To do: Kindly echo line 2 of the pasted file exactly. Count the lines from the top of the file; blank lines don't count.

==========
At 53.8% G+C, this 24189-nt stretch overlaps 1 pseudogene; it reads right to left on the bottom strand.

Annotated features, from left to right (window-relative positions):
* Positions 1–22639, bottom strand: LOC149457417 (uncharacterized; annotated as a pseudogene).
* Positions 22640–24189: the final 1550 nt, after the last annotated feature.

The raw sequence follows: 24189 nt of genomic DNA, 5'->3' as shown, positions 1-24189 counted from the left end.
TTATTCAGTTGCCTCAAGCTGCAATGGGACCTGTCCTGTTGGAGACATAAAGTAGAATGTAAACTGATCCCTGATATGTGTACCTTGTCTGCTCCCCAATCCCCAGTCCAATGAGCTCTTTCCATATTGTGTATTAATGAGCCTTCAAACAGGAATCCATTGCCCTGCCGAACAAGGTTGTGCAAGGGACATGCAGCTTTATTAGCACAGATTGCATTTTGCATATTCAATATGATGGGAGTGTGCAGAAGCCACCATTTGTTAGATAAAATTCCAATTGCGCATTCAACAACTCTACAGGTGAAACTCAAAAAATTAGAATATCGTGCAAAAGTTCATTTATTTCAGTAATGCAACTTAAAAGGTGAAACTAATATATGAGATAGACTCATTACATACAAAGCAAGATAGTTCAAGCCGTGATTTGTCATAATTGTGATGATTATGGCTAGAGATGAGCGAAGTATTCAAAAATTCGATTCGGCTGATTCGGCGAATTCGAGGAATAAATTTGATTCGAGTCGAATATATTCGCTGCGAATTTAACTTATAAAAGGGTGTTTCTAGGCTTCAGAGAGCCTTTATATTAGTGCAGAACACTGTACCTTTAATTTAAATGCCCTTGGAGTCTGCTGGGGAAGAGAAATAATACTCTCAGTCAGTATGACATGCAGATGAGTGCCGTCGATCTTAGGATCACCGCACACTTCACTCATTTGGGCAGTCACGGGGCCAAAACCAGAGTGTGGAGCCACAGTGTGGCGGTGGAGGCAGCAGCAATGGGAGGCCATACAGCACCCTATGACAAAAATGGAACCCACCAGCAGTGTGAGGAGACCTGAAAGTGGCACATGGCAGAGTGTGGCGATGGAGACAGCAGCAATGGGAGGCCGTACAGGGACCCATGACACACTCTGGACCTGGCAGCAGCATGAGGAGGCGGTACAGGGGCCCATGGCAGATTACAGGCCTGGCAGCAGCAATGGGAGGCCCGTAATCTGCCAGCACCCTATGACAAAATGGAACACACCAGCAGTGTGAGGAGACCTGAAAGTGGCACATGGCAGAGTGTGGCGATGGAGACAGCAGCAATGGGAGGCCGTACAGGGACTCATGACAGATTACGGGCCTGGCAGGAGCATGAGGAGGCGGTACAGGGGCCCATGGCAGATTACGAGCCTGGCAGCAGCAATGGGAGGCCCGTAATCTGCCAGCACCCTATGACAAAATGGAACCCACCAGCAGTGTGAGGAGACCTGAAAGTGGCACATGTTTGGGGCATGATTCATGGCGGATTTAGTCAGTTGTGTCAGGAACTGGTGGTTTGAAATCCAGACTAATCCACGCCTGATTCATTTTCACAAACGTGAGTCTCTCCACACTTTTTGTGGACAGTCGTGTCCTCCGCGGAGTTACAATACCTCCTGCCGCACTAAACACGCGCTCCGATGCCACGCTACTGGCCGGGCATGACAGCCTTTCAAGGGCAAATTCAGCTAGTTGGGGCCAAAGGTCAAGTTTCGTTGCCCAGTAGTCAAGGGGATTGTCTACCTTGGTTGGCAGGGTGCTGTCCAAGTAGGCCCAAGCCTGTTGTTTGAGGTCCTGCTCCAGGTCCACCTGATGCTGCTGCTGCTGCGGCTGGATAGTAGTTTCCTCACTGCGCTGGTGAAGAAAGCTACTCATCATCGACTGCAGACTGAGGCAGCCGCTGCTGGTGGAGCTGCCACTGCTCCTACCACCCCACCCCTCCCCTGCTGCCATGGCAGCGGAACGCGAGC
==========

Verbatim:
Annotated features, from left to right (window-relative positions):